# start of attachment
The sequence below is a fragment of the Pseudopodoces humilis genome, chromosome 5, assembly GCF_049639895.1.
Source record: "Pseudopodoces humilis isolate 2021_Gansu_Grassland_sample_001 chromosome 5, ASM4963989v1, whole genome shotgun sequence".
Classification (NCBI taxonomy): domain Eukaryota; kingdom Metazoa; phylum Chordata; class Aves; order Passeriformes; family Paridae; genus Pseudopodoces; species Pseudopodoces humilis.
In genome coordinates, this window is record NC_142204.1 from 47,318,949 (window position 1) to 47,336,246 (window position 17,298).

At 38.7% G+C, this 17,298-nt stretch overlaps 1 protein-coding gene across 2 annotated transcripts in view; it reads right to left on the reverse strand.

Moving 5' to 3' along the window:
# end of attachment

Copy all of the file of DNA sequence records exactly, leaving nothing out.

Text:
The sequence below is a fragment of the Pseudopodoces humilis genome, chromosome 5, assembly GCF_049639895.1.
Source record: "Pseudopodoces humilis isolate 2021_Gansu_Grassland_sample_001 chromosome 5, ASM4963989v1, whole genome shotgun sequence".
Classification (NCBI taxonomy): domain Eukaryota; kingdom Metazoa; phylum Chordata; class Aves; order Passeriformes; family Paridae; genus Pseudopodoces; species Pseudopodoces humilis.
In genome coordinates, this window is record NC_142204.1 from 47,318,949 (window position 1) to 47,336,246 (window position 17,298).

At 38.7% G+C, this 17,298-nt stretch overlaps 1 protein-coding gene across 2 annotated transcripts in view; it reads right to left on the reverse strand.

Moving 5' to 3' along the window: